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into a single group focused on metering solutions by identifying manufacturing, supply chain and procurement processes within our company that could be made more efficient. Despite the beneficial effects of these programs, the impact of the financial crisis and economic downturn that began in 2008 led us to adopt a further program of efficiency improvements. These initiatives were intended to further rationalize our business and operations in the light of the macroeconomic conditions. In seeking to optimize our cost structure, we have also, through our PIP and other initiatives, focused on our sourcing, manufacturing footprint, overhead, indirect personnel and non-personnel related expense, capital expenditures and cash-related inventory control.
 
As part of our PIP, we are continuing to consolidate our production facilities, improve our production process, concentrate our production capacities in a reduced number of designated competence centers and transfer selected manufacturing activities to lower cost countries in order to gain efficiencies and manage costs. Our largest production centers are now concentrated in the United States, Germany and Slovakia. We were able to decrease our headcount by more than 10% from December 31, 2008 to December 31, 2009, despite having increased our R&D personnel and our sales force for Smart Offerings. In addition, as part of our current initiatives in the area of procurement, we have reduced the number of suppliers of direct production-related materials from approximately 4,000 in 2007 to approximately 3,500 by the end of 2009 with a strategic focus on a core group of companies that provide high quality supplies for our products. Furthermore, we intend to renegotiate terms and conditions with a number of suppliers and will continue to actively manage supplier risks.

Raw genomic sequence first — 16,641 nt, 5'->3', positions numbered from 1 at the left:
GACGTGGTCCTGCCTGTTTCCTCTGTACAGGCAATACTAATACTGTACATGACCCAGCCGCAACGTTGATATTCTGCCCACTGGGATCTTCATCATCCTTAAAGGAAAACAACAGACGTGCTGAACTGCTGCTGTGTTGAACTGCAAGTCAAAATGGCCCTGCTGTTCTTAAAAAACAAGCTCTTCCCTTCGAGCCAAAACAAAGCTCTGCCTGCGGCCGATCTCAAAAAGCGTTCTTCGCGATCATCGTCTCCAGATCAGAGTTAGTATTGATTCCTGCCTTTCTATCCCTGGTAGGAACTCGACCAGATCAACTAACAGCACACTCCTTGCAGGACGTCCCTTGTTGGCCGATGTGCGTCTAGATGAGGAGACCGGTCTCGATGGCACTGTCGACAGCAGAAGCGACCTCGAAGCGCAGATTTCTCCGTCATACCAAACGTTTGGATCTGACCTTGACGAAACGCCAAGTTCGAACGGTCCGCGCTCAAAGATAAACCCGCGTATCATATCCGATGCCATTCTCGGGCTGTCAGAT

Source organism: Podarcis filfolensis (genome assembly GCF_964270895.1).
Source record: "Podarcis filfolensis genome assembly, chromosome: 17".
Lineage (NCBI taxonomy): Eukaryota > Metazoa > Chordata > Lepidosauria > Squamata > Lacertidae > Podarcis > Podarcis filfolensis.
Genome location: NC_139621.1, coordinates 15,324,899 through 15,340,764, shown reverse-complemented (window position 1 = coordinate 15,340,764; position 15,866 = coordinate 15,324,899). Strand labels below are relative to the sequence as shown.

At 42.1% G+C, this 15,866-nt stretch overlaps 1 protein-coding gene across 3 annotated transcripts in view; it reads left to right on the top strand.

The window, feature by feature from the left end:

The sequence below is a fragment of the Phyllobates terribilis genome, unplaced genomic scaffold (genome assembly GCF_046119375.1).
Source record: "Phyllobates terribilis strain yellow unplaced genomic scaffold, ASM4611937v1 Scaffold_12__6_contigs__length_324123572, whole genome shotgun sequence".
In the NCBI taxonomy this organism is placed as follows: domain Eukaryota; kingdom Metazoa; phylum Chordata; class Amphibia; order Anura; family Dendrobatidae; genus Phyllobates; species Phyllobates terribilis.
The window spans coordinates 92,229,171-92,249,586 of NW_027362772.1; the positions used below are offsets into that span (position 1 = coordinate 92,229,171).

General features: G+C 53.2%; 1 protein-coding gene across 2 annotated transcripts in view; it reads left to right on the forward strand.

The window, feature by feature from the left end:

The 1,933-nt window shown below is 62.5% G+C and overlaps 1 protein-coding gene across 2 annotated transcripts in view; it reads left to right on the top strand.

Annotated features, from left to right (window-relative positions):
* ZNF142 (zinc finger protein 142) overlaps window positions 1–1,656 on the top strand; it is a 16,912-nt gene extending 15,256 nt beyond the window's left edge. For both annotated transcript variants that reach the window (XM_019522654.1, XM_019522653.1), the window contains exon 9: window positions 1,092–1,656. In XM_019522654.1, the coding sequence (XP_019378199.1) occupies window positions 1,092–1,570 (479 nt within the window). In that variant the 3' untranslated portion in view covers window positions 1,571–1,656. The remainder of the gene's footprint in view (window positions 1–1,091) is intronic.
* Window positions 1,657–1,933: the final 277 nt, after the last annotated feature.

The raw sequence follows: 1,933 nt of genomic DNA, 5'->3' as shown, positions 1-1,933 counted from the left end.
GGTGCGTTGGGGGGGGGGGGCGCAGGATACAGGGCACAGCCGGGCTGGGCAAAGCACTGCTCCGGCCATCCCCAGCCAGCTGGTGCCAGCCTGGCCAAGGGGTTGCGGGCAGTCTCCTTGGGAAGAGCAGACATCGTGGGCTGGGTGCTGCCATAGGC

Results of Operations
 
Six Months Ended June 30, 2010 Compared to Six Months Ended June 30, 2009
 
Revenues.  The following table presents data on our revenues for the periods indicated:
 
                 
    Six Months Ended June 30,
    2010   2009
    (in $ millions)
 
Revenues
    831.3       837.2  
                 
 
In the six months ended June 30, 2010, our revenues decreased by $5.9 million, or 0.7%, to $831.3 million compared to revenues of $837.2 million in the six months ended June 30, 2009. On a constant currency basis, our revenues decreased by 2.7%.
 
Our business has typically been impacted by the level of regional economic growth in the markets in which we operate. The economic downturn has resulted in decreased demand generally for goods and services worldwide. In particular, the decline of the new construction markets in the United States, the United Kingdom and Spain and a decline in utility investments in infrastructure have negatively affected demand for our products and services across all segments. The downturn in some of our important markets for C&I sales, especially in certain Eastern European countries, also had negative effects, including decreased demand for our electricity and gas products. By the end of the second quarter of 2010, our revenues, particularly in our water segment, began to reflect the early stages of an economic recovery in many regions in which we operate, and our new order intake expanded significantly across all three of our segments. Our order backlog increased by 14.2% in the first six months of 2010 as compared to December 31, 2009, as we booked new orders totaling $889.0 million during the first six months of 2010. This new order intake represented an increase of 24.1% over new order intake of $716.5 million we received during the first six months of 2009. The new order intake increased in all three segments. Late in the first quarter of 2010, our sales forces reported a resumption in the activity and requests for proposals in our electricity segment in the United States as the stimulus fund disbursement situation was clarified. By the end of the second quarter of 2010, we began to recognize an increase in demand in the electricity segment, which is reflected in an increase in order backlog in that segment.